September 18th, 2019
When you were 15, what was your biggest worry? An upcoming test, a crush, your friendships?
Too many are facing the impacts of rising temperatures right now as they go to bed hungry due to crop failure, are rendered homeless by a natural disaster, or are forced off their land by encroaching energy developments.
These young people haven’t been around long around to have caused the plethora of environmental and social breakdowns we are facing, but yet they are the ones who are facing them as they embark into adulthood.
Ask yourself, is this just?
Climate Justice Movement – recent changes and successes
I’ve been on the climate justice scene for almost five years now, which isn’t as long as many of my colleagues and friends, but it is long enough to have an understanding of how the movement has shifted recently and where we may be going.
Five years ago, climate change was the remit of those who frequented ivory towers and ecovillages, as well as policy wonks and ‘radicals’. Now, one hears the term almost daily on Newstalk, RTE has increased their climate coverage and is making it a feature of their autumn schedule and it is a regular feature on the front page of The Irish Times.
I have seen seasoned TDs and Senators sit down with secondary school students and ask them what should be done on climate as they have too many competing demands to be able to give the area the consideration it needs.
I have seen a network of connections between activists grow in the shadows in times of ease, and emerge fighting when necessity calls for it. This has developed in sophistication, inclusion and structure. Friendship is an act of resistance, and our shared understanding of the struggles we face has facilitated a supportive community that makes taking action in times of uncertainty all that more possible.
It is notoriously hard to measure the impact of activism as the effects are myriad, diffuse and often project well into the future. Over time the imperceptible accumulation and combination of media hits, advocacy efforts, citizen protest and fertile connections culminate in a moment of change which irrevocably shifts the paradigm of what is possible.
Now is such a moment
Just over six months ago, the week before the first global strike that saw upwards of 15,000 children on Irish streets shouting for our elected leaders to protect them, I had the privilege of watching teenage climate leaders prepare what they were going to say to Ireland’s top politicians.
I couldn’t help but shed a tear and all I could think was – ‘I hope by the time these young leaders are in power, it’s not too late to fix this’.
When I began my journey into this world, I was already out of university and had not engaged with environmental activism whatsoever, bar the odd protest here and there. Luckily, I then had the opportunity to learn about topics such as neoliberalism, climate justice, just transition and historical responsibility from my peers, many of whom were younger than me.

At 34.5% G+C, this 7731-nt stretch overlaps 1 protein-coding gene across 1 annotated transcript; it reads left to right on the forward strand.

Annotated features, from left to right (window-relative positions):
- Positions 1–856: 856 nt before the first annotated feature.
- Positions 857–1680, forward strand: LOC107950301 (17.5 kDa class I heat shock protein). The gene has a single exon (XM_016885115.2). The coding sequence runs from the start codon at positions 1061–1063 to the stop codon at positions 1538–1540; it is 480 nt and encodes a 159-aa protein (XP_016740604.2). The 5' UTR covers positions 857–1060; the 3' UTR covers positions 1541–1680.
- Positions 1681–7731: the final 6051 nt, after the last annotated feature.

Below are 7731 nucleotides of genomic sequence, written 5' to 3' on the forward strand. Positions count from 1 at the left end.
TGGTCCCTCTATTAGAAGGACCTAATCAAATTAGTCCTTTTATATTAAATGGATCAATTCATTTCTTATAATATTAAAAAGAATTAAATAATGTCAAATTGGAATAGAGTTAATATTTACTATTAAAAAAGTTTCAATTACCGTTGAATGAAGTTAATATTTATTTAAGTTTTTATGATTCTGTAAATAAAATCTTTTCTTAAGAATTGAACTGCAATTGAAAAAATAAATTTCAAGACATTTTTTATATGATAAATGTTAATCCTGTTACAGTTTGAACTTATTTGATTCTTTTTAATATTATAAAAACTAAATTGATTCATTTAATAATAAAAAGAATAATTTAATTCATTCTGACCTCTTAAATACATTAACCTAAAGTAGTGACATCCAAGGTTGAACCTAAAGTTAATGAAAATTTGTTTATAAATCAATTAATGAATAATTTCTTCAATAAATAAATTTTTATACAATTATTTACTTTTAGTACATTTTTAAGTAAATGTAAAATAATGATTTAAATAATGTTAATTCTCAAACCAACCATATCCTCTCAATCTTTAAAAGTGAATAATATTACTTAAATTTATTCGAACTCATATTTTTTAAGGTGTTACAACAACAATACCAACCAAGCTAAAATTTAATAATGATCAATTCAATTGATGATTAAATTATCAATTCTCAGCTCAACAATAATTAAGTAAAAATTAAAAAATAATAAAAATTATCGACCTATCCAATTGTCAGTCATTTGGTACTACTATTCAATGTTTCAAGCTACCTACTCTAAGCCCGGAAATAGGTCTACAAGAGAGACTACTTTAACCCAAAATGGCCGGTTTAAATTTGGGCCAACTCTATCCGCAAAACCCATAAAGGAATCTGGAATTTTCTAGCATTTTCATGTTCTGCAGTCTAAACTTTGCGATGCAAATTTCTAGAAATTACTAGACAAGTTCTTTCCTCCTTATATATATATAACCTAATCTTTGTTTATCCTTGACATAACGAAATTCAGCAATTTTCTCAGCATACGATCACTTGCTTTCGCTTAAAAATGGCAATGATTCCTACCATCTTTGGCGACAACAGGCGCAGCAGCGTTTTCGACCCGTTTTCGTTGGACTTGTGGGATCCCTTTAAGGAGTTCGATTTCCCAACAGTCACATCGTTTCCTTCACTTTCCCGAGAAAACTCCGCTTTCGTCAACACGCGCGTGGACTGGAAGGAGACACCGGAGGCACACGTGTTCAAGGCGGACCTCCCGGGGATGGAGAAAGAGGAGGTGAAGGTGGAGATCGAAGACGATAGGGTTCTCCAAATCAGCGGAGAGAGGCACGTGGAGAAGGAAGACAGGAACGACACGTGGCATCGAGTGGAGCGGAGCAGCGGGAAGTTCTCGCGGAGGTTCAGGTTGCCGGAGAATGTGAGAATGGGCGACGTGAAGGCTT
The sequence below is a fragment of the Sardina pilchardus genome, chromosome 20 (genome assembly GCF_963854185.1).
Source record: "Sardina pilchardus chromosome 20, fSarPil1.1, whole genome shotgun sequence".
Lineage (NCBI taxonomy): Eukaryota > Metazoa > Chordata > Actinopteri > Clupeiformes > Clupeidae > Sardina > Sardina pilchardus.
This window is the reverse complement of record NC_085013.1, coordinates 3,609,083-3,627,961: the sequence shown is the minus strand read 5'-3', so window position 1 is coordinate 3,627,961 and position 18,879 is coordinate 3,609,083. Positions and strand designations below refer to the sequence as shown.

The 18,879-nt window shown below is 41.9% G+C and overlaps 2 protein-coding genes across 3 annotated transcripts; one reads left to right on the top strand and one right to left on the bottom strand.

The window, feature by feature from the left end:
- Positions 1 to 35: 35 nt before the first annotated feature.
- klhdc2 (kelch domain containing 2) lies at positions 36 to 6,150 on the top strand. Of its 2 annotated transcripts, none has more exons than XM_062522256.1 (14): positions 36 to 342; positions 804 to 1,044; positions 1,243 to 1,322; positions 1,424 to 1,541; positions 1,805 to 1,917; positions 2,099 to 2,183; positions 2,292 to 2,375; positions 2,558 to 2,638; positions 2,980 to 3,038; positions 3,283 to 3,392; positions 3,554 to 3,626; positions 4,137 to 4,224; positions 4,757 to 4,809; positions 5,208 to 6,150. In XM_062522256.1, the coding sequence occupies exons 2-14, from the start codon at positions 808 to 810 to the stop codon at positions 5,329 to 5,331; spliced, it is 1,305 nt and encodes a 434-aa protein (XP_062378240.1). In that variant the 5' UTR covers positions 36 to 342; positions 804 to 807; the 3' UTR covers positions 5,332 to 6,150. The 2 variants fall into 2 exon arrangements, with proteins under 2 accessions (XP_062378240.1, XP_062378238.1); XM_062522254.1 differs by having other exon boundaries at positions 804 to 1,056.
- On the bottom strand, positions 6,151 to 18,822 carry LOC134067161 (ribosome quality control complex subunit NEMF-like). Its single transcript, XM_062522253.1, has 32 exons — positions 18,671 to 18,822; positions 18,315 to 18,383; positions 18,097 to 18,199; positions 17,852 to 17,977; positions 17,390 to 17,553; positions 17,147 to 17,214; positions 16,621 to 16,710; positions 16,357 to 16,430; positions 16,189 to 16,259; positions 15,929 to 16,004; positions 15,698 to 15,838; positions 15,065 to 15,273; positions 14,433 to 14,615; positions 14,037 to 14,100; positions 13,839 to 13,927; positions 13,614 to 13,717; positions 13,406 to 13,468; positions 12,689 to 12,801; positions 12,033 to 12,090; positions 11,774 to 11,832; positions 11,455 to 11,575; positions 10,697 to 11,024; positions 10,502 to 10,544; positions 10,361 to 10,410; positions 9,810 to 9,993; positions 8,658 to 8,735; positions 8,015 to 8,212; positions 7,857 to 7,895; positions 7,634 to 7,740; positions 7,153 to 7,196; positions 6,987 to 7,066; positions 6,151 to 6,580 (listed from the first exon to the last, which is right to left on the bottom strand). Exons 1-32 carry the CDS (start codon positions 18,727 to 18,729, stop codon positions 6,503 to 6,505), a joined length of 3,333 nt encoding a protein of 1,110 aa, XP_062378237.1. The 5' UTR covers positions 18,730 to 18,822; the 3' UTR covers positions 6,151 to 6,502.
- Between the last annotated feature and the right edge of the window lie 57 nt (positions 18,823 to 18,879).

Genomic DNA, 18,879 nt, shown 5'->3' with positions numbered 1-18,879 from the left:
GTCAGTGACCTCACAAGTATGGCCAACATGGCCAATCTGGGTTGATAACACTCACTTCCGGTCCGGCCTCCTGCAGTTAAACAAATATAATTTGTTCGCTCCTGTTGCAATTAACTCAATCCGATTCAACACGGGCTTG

The fact that thousands of children all around the world have to be preoccupied with these issues at such a young age is deeply jarring.
I have experienced first-hand the overwhelming propensity of policy-makers to ignore facts and muddy the waters of truth with claims of techno-fixes (not yet invented), energy security (but this is a global problem and emissions don’t care for borders), and need for constant economic growth (an economy based on fossil fuels that is required to grow year-on-year is untenable on a finite planet).
The children of today have a deeper understanding of the wicked problems we face and they get that climate change is a racist issue, a gendered issue, an economic issue. They have a multidisciplinary leaning and unparalleled ability to join the dots in un-siloed thinking and recognise the systemic issue at play here. If only our leaders could think like our children do.
Short window to act
The tragic underpinning all of this is that we have a tiny window left in which to act to make the societal and economic changes that are needed to avert catastrophe. At that point, some of these kids may have only been able to vote in one election in their life, let alone run for office.
I have no doubt they are changing the world and they will continue to do so until their reality matches their vision. But my heart breaks for them as I hear them laugh in their troves after a day spent strategising with senior level campaigners. I am terrified that when they are my age, it will be too late.
They need us, as engaged adults, to use our resources to fight for their future. I am working hard to provide spaces for them to convene strategise and build their resilience. But they need people like you to just show your solidarity and support with our shared struggle which has particular and pertinent impacts on the young.
The system is already shaking and it will truly shatter when they come of age, but they need people like you and me to help them get there safely. It’s a scary world and activist burnout can take the best activists off course, and many of them never return.
The most important thing for any child to have is the feeling that they are safe. Let’s do that for these kids as much as we can, and get on the streets with them on Friday and beyond.
By Meaghan Carmody
Meaghan is head of